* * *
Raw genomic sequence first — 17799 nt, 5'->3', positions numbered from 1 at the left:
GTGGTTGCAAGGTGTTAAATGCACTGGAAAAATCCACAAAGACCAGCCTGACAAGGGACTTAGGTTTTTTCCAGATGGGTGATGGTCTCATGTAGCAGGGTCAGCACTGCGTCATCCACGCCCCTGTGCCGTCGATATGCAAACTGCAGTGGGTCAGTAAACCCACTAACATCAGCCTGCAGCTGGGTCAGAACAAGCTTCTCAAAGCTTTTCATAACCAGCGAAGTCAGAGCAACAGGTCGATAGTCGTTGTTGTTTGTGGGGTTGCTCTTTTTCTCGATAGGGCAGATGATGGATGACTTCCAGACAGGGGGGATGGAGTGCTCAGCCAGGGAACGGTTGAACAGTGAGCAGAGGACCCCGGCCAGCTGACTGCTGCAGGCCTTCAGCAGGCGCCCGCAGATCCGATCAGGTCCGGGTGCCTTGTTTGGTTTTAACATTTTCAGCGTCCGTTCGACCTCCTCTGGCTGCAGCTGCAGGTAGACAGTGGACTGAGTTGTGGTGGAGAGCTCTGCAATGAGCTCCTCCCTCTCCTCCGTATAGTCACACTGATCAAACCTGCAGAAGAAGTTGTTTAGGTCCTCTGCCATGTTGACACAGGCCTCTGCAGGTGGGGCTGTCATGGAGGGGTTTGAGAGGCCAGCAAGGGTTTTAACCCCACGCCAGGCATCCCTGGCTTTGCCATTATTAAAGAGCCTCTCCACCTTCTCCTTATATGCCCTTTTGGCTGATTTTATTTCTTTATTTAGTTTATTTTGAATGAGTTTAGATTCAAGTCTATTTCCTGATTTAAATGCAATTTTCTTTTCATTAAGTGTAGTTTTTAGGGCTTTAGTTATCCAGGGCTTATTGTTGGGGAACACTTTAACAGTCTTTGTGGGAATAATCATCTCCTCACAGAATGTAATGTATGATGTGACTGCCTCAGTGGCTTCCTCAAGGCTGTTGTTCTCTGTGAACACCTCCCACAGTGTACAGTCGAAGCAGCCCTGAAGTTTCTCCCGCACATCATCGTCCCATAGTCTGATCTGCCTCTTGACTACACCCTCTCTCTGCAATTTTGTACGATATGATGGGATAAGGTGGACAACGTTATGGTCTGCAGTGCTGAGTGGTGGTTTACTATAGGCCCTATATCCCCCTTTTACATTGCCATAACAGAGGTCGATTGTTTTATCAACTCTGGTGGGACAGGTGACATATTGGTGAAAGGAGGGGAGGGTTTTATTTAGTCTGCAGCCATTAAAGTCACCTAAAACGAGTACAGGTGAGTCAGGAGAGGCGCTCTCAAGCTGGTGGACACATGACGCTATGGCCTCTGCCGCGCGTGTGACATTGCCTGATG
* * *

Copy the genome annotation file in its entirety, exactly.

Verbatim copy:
Raw genomic sequence first — 17799 nt, 5'->3', positions numbered from 1 at the left:
GTGGTTGCAAGGTGTTAAATGCACTGGAAAAATCCACAAAGACCAGCCTGACAAGGGACTTAGGTTTTTTCCAGATGGGTGATGGTCTCATGTAGCAGGGTCAGCACTGCGTCATCCACGCCCCTGTGCCGTCGATATGCAAACTGCAGTGGGTCAGTAAACCCACTAACATCAGCCTGCAGCTGGGTCAGAACAAGCTTCTCAAAGCTTTTCATAACCAGCGAAGTCAGAGCAACAGGTCGATAGTCGTTGTTGTTTGTGGGGTTGCTCTTTTTCTCGATAGGGCAGATGATGGATGACTTCCAGACAGGGGGGATGGAGTGCTCAGCCAGGGAACGGTTGAACAGTGAGCAGAGGACCCCGGCCAGCTGACTGCTGCAGGCCTTCAGCAGGCGCCCGCAGATCCGATCAGGTCCGGGTGCCTTGTTTGGTTTTAACATTTTCAGCGTCCGTTCGACCTCCTCTGGCTGCAGCTGCAGGTAGACAGTGGACTGAGTTGTGGTGGAGAGCTCTGCAATGAGCTCCTCCCTCTCCTCCGTATAGTCACACTGATCAAACCTGCAGAAGAAGTTGTTTAGGTCCTCTGCCATGTTGACACAGGCCTCTGCAGGTGGGGCTGTCATGGAGGGGTTTGAGAGGCCAGCAAGGGTTTTAACCCCACGCCAGGCATCCCTGGCTTTGCCATTATTAAAGAGCCTCTCCACCTTCTCCTTATATGCCCTTTTGGCTGATTTTATTTCTTTATTTAGTTTATTTTGAATGAGTTTAGATTCAAGTCTATTTCCTGATTTAAATGCAATTTTCTTTTCATTAAGTGTAGTTTTTAGGGCTTTAGTTATCCAGGGCTTATTGTTGGGGAACACTTTAACAGTCTTTGTGGGAATAATCATCTCCTCACAGAATGTAATGTATGATGTGACTGCCTCAGTGGCTTCCTCAAGGCTGTTGTTCTCTGTGAACACCTCCCACAGTGTACAGTCGAAGCAGCCCTGAAGTTTCTCCCGCACATCATCGTCCCATAGTCTGATCTGCCTCTTGACTACACCCTCTCTCTGCAATTTTGTACGATATGATGGGATAAGGTGGACAACGTTATGGTCTGCAGTGCTGAGTGGTGGTTTACTATAGGCCCTATATCCCCCTTTTACATTGCCATAACAGAGGTCGATTGTTTTATCAACTCTGGTGGGACAGGTGACATATTGGTGAAAGGAGGGGAGGGTTTTATTTAGTCTGCAGCCATTAAAGTCACCTAAAACGAGTACAGGTGAGTCAGGAGAGGCGCTCTCAAGCTGGTGGACACATGACGCTATGGCCTCTGCCGCGCGTGTGACATTGCCTGATG